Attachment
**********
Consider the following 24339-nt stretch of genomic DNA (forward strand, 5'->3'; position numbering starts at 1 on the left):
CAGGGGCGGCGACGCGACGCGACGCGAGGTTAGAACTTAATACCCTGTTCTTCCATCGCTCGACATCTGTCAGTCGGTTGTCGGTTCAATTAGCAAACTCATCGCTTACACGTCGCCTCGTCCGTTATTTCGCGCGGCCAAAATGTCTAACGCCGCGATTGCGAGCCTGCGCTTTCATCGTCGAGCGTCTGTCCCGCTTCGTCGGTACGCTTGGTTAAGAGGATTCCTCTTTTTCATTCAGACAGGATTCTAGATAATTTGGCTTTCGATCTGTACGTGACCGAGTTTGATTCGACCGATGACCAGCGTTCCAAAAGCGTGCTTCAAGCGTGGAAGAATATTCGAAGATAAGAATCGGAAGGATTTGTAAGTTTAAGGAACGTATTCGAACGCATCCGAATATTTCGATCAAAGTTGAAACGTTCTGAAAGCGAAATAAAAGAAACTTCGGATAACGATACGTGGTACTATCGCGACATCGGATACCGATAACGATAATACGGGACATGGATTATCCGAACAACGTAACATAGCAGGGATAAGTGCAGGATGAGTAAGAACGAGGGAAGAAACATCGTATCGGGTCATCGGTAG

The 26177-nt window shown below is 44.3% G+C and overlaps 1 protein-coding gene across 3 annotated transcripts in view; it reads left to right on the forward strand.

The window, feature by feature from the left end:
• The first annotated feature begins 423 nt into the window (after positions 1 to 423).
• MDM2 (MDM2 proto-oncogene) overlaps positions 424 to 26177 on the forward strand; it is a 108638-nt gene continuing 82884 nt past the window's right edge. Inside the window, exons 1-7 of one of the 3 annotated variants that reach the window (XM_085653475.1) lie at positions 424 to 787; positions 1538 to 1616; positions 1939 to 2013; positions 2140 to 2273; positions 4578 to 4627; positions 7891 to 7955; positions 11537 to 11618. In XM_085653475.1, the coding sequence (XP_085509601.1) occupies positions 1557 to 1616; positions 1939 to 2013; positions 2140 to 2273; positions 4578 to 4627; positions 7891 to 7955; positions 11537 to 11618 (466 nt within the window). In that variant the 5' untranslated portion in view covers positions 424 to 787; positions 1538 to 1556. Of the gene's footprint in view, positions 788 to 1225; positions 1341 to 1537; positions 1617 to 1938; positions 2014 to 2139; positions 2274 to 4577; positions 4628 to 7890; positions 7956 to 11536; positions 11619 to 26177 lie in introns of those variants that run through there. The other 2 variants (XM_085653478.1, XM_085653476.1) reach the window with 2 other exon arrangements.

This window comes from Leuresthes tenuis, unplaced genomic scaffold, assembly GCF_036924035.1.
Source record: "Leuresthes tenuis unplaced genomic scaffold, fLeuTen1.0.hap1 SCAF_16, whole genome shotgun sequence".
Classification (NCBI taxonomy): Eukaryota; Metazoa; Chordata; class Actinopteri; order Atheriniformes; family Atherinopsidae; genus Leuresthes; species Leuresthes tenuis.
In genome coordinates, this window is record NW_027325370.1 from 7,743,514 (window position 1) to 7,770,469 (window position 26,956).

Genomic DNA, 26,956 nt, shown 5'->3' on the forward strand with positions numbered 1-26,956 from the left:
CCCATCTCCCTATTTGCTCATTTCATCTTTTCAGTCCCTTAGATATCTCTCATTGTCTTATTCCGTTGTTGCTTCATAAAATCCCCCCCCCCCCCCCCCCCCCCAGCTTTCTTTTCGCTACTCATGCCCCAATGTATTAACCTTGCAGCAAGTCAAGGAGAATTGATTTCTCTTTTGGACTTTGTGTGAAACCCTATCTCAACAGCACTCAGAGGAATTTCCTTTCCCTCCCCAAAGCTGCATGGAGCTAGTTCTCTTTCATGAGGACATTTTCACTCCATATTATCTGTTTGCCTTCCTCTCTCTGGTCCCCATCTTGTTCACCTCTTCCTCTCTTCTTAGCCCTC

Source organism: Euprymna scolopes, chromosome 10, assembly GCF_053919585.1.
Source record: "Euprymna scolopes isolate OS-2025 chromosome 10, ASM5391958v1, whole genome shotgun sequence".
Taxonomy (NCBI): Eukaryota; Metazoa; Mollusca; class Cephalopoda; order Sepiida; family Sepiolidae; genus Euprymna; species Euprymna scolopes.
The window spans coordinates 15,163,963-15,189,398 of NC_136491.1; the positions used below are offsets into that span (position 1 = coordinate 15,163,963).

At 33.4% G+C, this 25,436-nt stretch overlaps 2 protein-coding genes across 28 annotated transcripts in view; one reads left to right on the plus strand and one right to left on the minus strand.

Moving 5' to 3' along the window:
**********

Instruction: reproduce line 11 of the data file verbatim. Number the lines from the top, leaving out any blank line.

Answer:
Genomic DNA, 26,956 nt, shown 5'->3' on the forward strand with positions numbered 1-26,956 from the left: